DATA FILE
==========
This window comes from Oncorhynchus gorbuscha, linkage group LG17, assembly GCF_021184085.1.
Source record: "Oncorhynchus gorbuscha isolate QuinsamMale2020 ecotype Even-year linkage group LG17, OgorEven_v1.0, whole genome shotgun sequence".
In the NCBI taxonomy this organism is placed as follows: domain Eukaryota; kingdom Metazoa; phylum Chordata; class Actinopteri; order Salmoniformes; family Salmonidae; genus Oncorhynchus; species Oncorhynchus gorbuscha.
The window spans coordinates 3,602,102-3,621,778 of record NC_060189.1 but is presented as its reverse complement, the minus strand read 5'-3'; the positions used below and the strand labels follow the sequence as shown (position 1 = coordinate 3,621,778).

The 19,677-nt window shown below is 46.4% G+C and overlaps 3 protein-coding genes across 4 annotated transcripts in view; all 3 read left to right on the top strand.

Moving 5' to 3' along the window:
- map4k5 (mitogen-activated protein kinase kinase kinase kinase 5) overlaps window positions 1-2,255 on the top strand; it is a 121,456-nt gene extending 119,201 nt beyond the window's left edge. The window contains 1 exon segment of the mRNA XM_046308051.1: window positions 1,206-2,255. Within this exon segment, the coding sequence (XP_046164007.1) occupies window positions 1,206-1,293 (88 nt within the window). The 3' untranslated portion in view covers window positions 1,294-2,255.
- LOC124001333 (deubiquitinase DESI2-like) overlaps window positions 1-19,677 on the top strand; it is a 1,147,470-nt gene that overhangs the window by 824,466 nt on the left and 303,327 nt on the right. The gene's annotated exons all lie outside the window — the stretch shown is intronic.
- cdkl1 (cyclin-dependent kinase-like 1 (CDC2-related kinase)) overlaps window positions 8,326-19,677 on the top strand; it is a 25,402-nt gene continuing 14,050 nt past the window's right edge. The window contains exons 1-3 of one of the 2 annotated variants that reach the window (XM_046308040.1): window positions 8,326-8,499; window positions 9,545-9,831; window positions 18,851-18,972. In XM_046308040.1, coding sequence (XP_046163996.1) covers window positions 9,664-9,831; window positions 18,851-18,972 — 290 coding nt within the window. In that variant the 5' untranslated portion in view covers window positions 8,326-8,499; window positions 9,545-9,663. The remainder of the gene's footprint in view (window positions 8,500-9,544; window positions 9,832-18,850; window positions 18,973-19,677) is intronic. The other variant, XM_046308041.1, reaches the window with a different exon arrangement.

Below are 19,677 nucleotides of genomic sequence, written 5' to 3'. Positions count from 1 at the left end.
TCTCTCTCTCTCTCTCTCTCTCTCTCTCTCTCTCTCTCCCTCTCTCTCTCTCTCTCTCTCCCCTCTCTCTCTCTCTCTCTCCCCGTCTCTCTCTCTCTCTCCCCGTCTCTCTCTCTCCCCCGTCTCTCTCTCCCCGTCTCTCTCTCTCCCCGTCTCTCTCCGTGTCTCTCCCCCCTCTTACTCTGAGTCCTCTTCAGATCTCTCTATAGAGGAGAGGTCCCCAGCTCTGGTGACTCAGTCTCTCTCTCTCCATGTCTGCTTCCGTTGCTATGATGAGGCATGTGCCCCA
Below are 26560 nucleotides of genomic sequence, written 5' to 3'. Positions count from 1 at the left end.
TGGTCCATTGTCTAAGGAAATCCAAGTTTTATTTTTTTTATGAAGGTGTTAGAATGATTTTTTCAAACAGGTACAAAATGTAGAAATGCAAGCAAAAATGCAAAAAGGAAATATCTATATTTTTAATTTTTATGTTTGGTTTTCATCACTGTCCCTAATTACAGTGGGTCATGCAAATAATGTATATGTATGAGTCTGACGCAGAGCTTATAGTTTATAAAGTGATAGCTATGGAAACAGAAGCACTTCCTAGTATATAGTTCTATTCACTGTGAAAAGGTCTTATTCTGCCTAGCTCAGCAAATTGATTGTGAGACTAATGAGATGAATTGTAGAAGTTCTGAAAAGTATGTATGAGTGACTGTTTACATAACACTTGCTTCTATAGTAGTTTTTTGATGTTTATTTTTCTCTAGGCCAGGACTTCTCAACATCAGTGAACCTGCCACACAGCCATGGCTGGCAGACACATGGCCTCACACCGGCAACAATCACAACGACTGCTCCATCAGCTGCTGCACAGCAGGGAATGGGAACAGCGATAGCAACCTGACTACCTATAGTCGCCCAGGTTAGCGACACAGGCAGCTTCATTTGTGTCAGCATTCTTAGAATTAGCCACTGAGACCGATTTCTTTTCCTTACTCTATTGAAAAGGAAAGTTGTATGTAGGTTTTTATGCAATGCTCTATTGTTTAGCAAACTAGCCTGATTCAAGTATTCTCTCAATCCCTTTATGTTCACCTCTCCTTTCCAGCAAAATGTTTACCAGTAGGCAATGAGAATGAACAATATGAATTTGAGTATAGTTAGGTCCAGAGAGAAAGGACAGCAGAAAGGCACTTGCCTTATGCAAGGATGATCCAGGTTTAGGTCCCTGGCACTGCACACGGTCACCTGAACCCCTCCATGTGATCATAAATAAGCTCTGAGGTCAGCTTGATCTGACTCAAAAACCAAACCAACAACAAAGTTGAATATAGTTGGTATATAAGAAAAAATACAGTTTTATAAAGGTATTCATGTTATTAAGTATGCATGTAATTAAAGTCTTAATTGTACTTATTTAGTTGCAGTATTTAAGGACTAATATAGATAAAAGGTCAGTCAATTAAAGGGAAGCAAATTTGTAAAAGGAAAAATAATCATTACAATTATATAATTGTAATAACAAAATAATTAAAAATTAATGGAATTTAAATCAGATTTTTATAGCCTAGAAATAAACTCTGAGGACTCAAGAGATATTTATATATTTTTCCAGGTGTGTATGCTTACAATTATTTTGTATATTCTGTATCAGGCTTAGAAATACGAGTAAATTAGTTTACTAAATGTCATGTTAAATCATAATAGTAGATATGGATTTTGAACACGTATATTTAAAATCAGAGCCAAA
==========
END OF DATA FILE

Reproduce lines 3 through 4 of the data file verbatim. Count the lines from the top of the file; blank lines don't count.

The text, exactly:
In the NCBI taxonomy this organism is placed as follows: domain Eukaryota; kingdom Metazoa; phylum Chordata; class Actinopteri; order Salmoniformes; family Salmonidae; genus Oncorhynchus; species Oncorhynchus gorbuscha.
The window spans coordinates 3,602,102-3,621,778 of record NC_060189.1 but is presented as its reverse complement, the minus strand read 5'-3'; the positions used below and the strand labels follow the sequence as shown (position 1 = coordinate 3,621,778).